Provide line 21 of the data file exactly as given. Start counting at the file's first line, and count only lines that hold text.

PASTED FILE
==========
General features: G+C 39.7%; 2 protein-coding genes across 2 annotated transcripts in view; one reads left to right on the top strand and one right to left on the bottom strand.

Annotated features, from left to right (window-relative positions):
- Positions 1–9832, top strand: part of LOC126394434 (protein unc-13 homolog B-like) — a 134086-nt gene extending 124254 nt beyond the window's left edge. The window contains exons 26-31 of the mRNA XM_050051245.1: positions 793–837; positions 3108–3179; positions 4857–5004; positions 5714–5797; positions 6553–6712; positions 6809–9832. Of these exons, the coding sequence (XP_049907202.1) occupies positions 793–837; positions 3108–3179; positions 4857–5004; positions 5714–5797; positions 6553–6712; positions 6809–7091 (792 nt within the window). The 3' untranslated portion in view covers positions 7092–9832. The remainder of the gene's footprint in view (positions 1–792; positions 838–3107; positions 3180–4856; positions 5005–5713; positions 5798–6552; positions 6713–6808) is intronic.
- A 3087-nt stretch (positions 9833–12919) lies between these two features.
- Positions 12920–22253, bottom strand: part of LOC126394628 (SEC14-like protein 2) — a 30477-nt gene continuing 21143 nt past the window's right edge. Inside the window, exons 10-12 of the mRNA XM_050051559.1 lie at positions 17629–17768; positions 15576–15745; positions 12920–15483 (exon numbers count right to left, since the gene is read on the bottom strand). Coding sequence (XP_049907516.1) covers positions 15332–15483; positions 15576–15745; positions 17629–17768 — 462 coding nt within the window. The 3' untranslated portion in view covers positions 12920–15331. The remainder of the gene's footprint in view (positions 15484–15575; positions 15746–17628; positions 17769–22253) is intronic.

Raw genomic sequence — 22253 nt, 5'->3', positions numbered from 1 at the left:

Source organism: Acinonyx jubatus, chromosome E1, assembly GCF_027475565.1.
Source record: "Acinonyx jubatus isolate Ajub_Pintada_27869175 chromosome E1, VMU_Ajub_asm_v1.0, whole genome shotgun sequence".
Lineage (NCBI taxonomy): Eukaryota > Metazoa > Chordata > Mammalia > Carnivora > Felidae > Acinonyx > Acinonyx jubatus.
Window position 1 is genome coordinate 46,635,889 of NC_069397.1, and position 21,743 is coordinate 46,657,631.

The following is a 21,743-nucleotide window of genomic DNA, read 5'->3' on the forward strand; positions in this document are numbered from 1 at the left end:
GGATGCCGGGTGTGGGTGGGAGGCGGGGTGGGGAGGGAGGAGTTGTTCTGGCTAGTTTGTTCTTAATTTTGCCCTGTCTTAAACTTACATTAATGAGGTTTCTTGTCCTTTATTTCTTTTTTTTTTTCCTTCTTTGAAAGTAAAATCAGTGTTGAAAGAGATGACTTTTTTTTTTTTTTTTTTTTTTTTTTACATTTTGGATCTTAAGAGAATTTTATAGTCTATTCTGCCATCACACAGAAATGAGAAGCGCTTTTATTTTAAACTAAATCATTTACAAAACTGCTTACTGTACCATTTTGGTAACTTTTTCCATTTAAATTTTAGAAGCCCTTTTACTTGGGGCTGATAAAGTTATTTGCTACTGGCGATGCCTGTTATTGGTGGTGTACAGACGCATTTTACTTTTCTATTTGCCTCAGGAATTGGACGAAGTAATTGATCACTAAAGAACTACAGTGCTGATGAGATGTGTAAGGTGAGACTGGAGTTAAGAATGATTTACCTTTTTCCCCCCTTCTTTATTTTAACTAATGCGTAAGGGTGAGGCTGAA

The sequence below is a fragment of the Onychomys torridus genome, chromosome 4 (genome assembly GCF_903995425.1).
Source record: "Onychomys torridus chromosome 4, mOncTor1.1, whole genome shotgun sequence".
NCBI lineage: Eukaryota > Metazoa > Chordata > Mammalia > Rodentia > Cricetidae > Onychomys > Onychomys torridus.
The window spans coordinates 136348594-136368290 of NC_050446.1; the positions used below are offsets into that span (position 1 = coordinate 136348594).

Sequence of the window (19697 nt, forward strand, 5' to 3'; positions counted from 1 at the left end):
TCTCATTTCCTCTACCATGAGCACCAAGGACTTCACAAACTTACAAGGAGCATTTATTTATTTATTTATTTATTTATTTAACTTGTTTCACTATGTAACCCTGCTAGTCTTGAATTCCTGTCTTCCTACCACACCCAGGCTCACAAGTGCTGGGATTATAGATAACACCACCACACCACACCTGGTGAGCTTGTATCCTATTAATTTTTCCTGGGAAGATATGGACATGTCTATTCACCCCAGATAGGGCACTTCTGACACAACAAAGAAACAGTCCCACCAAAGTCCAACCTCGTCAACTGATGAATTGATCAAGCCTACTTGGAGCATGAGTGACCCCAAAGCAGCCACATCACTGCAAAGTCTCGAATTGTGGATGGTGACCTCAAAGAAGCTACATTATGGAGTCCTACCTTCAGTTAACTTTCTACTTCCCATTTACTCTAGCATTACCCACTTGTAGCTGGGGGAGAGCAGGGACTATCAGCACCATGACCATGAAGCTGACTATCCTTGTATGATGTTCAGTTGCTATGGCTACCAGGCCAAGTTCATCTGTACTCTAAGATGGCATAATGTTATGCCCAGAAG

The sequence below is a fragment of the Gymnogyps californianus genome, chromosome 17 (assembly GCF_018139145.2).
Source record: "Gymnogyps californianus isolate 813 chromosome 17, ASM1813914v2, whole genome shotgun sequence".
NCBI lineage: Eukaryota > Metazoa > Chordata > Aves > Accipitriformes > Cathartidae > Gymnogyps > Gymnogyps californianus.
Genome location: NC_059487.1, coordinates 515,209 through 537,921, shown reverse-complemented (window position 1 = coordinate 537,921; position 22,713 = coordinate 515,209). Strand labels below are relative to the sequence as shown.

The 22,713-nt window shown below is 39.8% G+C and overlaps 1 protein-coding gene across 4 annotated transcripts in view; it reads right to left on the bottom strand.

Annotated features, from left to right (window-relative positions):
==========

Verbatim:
NCBI lineage: Eukaryota > Metazoa > Chordata > Aves > Accipitriformes > Cathartidae > Gymnogyps > Gymnogyps californianus.